It used to be that we played video games to escape reality. Now we can play them to better cope with reality. Video games, social networks and chat rooms can all be used to help prevent HIV.
Earlier this week, a research review from Columbia University School of Nursing found that digital outreach initiatives may be the most effective tools in reaching out to young men about the human immunodeficiency virus (HIV). Text messages, interactive games, chat rooms and social networks were all put forward as avenues to reduce risky sexual behaviours and increase HIV testing.
The reasoning behind the study makes sense, and the lead study author, Rebecca Schnall explains why:
"This is a population that is very used to technology, and there is built-in privacy and immediacy with digital communication that may be especially appealing to men who aren't comfortable disclosing their sexual orientation or their HIV status in a face-to-face encounter."
One of the eHealth initiatives included in the literature review was Keep It Up! (KIU). KIU is a highly interactive, engaging, and culturally-relevant HIV prevention program tailored to ethnically diverse young men who have sex with men. While still in the recruitment stage, the virtual setting is used to address peer norms, personal vulnerability, behavioral intentions, and the pros and cons of condom use.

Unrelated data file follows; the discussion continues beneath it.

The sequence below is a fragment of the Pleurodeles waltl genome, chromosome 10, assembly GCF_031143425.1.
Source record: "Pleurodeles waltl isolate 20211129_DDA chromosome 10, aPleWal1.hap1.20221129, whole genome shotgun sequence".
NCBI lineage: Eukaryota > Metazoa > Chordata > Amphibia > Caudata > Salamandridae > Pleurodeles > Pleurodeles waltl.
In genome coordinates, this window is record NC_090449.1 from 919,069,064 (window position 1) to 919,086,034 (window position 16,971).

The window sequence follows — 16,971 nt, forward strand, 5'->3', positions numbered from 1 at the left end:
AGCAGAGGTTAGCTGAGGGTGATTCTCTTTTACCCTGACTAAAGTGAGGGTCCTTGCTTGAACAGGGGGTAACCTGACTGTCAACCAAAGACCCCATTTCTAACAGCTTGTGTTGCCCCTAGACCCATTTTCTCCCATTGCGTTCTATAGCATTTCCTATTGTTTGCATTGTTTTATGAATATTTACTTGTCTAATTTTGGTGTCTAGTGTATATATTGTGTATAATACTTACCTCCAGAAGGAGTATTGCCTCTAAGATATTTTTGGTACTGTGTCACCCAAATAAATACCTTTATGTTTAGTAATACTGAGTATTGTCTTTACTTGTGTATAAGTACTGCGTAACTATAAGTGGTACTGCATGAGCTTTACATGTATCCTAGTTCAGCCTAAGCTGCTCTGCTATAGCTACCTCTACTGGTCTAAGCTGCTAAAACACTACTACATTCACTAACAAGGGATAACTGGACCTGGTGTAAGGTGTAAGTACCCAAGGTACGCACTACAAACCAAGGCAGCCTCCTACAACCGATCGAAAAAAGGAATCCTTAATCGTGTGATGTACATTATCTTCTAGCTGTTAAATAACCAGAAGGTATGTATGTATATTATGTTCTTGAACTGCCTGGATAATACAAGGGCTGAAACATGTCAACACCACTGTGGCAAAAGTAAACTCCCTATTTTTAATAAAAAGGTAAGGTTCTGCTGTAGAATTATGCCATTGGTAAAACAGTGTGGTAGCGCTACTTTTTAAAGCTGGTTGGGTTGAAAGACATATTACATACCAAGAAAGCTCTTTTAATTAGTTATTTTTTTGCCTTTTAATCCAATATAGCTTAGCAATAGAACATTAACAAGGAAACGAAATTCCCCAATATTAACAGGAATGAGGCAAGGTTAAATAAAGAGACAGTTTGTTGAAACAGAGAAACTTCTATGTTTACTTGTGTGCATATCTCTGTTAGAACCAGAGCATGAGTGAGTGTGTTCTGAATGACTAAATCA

Over the past decade we've bared witness to the enormous potential of eHealth. While much more work is still needed in this area, it's promising to know the initiatives using it as a tool to prevent HIV are having a positive effect.
"If we want to reduce HIV infection rates, particularly among younger men, we need to explore the use of technology to meet them where they live – online and on their phones," says Rebecca.